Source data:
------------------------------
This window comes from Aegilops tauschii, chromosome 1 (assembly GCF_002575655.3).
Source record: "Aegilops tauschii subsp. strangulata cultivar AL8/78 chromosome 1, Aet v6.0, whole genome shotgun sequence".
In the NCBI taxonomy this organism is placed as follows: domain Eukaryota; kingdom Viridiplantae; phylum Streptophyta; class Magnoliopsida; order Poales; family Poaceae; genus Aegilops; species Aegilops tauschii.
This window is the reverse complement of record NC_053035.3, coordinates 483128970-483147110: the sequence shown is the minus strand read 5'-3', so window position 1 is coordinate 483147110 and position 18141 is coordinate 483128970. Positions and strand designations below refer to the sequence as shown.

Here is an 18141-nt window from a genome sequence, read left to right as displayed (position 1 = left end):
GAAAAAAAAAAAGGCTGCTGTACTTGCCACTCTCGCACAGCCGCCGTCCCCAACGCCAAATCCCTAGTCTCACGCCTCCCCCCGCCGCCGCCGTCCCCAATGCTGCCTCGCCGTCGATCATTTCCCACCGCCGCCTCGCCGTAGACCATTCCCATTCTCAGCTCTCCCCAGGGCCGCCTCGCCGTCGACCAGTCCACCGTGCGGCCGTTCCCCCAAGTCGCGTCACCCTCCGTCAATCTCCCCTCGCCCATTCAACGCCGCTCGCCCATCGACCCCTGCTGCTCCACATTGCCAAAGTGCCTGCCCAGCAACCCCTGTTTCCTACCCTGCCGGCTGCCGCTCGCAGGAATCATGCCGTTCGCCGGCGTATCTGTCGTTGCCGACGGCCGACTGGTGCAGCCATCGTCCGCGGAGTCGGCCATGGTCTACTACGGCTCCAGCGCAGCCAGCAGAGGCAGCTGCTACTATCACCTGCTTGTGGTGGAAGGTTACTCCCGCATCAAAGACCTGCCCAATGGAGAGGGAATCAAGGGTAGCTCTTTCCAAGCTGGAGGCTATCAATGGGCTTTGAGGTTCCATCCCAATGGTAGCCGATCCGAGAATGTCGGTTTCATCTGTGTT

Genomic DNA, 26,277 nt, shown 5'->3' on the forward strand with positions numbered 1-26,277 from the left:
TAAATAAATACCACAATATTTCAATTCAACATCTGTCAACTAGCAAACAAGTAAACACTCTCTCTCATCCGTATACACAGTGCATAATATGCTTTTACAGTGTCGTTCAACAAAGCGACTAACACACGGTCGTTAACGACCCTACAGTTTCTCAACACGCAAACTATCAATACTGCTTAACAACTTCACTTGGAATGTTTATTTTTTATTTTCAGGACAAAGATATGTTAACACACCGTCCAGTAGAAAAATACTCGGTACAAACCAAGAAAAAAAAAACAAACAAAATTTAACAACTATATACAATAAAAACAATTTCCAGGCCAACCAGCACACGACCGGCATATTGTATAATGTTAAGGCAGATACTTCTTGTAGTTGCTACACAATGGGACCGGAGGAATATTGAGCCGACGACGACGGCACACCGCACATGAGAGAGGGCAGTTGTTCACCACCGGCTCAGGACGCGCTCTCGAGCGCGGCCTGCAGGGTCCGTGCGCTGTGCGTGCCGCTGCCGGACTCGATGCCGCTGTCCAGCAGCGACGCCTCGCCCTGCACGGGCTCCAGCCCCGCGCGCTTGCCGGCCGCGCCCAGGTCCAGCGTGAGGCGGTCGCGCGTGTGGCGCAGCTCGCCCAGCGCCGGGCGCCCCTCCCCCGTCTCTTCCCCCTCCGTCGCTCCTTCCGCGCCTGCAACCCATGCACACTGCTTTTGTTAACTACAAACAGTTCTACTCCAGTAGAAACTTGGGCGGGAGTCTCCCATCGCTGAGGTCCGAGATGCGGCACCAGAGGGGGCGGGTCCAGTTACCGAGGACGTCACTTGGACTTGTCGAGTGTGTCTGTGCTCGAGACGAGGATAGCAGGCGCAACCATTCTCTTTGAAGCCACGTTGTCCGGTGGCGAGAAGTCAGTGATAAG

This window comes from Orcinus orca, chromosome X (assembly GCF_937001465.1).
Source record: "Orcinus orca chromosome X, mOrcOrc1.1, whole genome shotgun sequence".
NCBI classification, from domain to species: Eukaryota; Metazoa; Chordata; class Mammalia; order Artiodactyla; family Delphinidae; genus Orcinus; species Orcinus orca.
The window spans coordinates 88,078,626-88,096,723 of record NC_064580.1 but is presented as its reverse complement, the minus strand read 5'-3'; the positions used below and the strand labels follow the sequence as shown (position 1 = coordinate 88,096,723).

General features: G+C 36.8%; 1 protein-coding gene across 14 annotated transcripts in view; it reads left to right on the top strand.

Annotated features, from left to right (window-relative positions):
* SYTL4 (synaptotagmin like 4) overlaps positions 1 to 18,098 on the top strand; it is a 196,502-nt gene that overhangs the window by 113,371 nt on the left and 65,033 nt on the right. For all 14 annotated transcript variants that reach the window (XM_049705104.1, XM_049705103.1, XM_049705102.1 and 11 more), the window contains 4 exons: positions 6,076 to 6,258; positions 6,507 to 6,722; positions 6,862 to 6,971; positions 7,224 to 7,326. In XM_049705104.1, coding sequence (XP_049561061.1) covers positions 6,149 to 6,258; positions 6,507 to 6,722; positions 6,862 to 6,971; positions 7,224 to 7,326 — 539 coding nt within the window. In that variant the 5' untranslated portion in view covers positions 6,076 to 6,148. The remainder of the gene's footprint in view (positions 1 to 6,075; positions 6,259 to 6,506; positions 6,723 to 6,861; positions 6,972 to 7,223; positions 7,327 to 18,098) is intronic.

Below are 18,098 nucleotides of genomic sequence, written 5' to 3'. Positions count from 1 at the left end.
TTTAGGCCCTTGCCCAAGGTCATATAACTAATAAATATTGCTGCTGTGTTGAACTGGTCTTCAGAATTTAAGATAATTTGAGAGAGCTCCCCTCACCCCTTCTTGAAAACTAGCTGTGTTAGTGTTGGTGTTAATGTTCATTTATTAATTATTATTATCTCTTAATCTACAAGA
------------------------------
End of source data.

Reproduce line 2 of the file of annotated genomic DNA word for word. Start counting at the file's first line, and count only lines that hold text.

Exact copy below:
Source record: "Aegilops tauschii subsp. strangulata cultivar AL8/78 chromosome 1, Aet v6.0, whole genome shotgun sequence".